News blog: What is the most common misconception about vasectomies?
Masson: The biggest misconception that I’ve come across is that it will affect male sexual functioning, particularly ejaculation. Only 5 to 10 percent of the ejaculate comes from the testicle; the vast majority of semen comes from upstream structures such as the prostate and seminal vesicles. Thus, the only difference in the semen of the post-vasectomized patient is that there should not be any sperm in the ejaculate. Erections, orgasm, and ejaculation should otherwise be unaffected.
News blog: What are the biggest side-effects associated with vasectomies?
Masson: Side effects that should be discussed with all patients include complications such as symptomatic hematoma and infection, which have a reported incidence of 1 to 2 percent. These do vary with surgeon experience and are usually mild, and are very treatable if recognized early. Additionally, some men, for reasons that we do not understand, may develop chronic scrotal pain. The reported incidence of this “post-vasectomy pain syndrome” is approximately 1 to 2 percent, and can be quite variable in its presentation. Men with post-vasectomy pain syndrome do have medical and surgical options, and for the most part, these options are effective in improving this poorly understood chronic pain. Some of these men may require additional surgery, but that is very rare.
News blog: What's the success rate of the procedure?
Masson: Vasectomies are greater than 99 percent effective and are intended to be a permanent form of contraception. The risk of pregnancy after vasectomy is approximately 1 in 2,000 men. What is important to understand here is that vasectomy does not produce immediate sterility. Following a vasectomy, men are asked to avoid any ejaculations for one week, and then should undergo a post-vasectomy semen analysis approximately 8 to 16 weeks later before they can be “cleared” by their urologist. Some men may require longer for sperm disappearance from the semen, and if any motile sperm persist 6 months or longer after a vasectomy, a repeat bilateral vasectomy should be considered.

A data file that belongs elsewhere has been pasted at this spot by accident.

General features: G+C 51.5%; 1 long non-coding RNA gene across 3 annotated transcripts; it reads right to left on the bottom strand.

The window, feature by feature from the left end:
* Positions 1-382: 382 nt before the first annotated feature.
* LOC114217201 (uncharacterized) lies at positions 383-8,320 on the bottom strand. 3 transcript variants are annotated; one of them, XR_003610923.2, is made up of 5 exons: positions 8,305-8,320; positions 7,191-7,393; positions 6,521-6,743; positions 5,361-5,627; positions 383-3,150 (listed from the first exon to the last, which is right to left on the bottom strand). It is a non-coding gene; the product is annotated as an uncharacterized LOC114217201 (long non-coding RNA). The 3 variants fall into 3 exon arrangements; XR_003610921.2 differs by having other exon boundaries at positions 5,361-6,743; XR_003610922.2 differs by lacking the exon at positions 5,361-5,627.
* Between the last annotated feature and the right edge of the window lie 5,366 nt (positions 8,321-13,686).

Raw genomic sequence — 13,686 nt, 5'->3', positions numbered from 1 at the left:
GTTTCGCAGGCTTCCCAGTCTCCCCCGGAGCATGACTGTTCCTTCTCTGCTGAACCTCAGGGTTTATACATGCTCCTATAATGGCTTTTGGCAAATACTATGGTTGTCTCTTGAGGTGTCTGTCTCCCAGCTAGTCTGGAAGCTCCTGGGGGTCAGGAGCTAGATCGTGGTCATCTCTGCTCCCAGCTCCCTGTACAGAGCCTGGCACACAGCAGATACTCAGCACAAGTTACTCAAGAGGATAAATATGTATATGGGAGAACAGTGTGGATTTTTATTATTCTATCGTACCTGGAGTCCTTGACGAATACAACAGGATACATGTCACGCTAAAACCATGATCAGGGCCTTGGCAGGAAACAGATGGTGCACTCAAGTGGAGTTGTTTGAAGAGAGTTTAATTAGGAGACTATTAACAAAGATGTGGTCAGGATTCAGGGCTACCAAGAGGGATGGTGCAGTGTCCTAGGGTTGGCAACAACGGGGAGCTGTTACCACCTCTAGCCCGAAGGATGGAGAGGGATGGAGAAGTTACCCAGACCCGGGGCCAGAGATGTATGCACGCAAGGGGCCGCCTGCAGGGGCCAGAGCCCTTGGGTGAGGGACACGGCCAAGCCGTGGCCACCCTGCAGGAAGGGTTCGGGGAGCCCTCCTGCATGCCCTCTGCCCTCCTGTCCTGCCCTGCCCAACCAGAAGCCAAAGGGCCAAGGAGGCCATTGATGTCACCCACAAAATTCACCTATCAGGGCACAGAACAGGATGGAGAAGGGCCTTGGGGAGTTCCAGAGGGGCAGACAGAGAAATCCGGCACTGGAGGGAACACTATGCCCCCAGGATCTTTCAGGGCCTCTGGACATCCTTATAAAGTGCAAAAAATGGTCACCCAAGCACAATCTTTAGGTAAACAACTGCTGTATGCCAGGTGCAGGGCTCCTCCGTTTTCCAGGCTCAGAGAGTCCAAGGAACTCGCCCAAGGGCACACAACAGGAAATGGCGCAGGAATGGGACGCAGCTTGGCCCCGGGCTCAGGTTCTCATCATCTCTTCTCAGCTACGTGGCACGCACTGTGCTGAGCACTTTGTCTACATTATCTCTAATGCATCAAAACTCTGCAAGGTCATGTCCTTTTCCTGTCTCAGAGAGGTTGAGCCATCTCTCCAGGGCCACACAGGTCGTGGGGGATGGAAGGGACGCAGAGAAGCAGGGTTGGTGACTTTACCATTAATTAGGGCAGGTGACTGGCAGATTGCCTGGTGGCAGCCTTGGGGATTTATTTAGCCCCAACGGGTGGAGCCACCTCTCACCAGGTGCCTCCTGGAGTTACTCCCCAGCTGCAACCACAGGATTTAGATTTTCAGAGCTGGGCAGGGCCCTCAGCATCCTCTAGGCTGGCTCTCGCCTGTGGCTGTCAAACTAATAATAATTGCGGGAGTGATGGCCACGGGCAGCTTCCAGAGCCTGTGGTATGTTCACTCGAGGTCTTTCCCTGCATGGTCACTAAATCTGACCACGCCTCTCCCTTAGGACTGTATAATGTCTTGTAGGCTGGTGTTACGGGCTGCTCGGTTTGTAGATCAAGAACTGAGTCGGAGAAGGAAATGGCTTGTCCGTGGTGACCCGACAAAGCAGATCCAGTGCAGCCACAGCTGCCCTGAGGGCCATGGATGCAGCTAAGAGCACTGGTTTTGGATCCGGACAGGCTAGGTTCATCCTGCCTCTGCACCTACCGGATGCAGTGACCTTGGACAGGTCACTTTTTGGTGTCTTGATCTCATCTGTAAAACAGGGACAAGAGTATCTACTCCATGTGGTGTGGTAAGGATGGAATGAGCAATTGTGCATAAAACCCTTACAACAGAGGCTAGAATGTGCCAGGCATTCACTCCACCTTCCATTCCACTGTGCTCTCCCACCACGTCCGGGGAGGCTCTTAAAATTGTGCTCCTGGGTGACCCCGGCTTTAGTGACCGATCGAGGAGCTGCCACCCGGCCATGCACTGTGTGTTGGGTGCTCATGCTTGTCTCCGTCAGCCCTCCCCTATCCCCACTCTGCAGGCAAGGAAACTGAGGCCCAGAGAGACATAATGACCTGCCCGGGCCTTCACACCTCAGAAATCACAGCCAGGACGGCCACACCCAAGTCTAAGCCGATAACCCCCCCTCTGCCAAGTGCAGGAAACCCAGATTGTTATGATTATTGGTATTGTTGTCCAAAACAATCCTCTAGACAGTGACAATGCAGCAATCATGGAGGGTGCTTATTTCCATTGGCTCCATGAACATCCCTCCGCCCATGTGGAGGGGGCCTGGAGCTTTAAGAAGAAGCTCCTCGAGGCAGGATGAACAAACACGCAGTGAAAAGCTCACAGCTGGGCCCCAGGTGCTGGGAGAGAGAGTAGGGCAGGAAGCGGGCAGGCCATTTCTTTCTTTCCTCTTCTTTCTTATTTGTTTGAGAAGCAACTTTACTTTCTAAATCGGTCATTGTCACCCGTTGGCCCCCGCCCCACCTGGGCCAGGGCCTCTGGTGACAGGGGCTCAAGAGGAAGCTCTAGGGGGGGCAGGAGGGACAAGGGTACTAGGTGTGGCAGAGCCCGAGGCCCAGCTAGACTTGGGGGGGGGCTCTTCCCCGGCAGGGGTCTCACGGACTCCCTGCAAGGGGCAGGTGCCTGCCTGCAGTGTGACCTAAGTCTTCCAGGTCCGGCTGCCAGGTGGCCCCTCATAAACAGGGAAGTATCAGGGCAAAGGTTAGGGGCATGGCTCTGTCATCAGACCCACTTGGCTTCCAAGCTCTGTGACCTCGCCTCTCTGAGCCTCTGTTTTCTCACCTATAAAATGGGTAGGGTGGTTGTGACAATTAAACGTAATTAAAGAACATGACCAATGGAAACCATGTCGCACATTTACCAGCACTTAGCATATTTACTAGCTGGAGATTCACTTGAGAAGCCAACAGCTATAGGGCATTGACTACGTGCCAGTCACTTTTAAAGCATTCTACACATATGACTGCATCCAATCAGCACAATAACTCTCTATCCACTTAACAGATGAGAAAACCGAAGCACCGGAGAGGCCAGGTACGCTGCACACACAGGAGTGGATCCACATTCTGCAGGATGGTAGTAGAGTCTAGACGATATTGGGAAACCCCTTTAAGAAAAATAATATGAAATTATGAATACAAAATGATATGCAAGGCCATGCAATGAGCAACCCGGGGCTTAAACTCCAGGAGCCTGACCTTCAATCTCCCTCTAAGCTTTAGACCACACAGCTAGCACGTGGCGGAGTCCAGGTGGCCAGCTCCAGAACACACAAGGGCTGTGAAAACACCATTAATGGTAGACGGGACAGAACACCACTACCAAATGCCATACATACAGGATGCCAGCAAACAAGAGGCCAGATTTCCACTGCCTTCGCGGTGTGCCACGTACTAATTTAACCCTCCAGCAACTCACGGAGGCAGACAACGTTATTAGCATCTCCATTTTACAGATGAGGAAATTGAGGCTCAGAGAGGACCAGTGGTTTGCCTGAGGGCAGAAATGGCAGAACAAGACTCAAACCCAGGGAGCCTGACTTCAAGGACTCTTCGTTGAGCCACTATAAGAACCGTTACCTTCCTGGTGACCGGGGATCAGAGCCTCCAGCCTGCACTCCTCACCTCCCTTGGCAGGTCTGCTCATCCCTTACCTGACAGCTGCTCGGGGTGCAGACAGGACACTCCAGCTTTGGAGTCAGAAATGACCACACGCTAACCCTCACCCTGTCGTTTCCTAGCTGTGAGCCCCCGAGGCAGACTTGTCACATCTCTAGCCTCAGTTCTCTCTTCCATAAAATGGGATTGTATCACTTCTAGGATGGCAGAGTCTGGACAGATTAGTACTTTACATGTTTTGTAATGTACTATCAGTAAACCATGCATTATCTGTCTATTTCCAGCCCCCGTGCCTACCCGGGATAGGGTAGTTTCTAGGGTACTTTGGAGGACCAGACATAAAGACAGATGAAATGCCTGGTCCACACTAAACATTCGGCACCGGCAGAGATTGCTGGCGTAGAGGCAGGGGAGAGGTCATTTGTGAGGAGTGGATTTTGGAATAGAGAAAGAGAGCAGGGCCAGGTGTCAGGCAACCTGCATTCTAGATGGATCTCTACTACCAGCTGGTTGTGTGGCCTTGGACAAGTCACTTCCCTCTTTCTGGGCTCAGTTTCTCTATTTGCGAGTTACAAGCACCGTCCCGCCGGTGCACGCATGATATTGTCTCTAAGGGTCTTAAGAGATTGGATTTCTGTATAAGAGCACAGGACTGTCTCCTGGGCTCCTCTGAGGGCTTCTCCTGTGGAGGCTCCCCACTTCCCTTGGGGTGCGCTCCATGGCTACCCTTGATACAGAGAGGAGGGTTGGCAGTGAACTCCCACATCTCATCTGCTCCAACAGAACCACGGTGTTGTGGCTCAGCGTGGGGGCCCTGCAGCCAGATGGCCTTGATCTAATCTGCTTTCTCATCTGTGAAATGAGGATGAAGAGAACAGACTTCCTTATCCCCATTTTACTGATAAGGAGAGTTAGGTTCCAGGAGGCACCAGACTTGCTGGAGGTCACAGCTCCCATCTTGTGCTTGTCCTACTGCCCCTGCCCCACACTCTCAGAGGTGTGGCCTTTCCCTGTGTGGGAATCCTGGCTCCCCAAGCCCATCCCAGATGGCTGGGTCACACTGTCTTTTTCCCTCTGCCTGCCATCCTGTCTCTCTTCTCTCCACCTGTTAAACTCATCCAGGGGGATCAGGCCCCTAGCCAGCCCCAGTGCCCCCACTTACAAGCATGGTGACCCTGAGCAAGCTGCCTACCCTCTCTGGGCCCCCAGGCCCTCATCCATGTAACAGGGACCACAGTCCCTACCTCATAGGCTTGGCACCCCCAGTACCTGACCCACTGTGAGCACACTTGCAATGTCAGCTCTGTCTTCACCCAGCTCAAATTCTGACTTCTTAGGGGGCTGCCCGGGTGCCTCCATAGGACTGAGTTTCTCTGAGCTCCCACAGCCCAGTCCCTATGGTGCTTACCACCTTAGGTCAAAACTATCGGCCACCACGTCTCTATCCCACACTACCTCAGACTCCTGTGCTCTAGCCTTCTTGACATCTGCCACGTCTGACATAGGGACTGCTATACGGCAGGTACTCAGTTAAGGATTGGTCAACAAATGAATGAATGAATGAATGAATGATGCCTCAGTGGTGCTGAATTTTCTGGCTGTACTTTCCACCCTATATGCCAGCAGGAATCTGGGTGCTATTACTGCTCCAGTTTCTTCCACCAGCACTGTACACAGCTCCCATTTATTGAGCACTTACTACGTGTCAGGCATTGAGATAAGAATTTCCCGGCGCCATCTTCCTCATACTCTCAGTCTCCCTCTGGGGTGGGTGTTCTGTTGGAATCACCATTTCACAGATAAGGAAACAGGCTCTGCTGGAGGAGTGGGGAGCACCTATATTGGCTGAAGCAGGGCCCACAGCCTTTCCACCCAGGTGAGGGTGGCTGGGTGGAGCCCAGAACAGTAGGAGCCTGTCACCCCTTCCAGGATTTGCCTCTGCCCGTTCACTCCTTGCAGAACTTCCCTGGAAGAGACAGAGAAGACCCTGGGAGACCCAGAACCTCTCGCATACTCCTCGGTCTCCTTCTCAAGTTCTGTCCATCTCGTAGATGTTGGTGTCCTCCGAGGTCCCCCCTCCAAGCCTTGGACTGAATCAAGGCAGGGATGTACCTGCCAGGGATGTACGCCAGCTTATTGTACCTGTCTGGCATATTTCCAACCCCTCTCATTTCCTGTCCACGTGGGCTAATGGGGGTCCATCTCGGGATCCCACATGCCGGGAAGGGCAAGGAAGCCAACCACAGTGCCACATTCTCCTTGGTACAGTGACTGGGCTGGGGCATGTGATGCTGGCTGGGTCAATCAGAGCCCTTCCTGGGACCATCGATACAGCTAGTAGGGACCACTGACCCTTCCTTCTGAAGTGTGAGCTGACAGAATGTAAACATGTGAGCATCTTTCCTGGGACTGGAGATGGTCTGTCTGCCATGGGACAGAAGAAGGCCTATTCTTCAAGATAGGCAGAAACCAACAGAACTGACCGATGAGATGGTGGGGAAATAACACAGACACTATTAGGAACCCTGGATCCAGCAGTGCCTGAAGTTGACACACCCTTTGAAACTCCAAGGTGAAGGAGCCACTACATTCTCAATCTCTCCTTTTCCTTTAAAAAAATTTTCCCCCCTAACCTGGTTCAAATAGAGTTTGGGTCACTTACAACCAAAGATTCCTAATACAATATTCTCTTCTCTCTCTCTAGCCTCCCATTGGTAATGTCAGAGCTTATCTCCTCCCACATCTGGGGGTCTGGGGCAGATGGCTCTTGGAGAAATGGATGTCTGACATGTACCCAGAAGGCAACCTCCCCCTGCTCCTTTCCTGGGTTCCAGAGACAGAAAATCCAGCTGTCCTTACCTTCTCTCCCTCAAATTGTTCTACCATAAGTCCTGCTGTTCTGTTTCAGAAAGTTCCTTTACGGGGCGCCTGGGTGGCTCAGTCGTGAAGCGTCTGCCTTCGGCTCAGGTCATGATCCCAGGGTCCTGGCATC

News blog: How do vasectomy reversals work? How successful are they?
Masson: During a vasectomy reversal, the vas deferens is reconnected so that the man’s ejaculate contains sperm. A microsurgical vasectomy reversal typically takes four to six hours and is done under general anesthesia. Due to swelling in the vas deferens, which occurs as a natural part of healing, it may take up to a year before sperm are visible in the ejaculate. If a more complicated connection is done (vas to epididymis), it may take up to 18 months. What all patients should understand is that there is no guarantee that a pregnancy will be conceived through natural means following a vasectomy reversal. Though most studies report a ‘natural’ pregnancy rate between 50 and 70 percent, some couples may still choose to participate in assisted reproductive therapy following a vasectomy reversal and undergo in utero insemination (IUI) and/or in vitro fertilization.
The other option is surgical sperm extraction, which involves obtaining the sperm directly from the testicle or epididymis, and can typically be done under local anesthesia or intravenous sedation. This usually takes under 1 hour but any surgically extracted sperm must be used in conjunction with in vitro fertilization.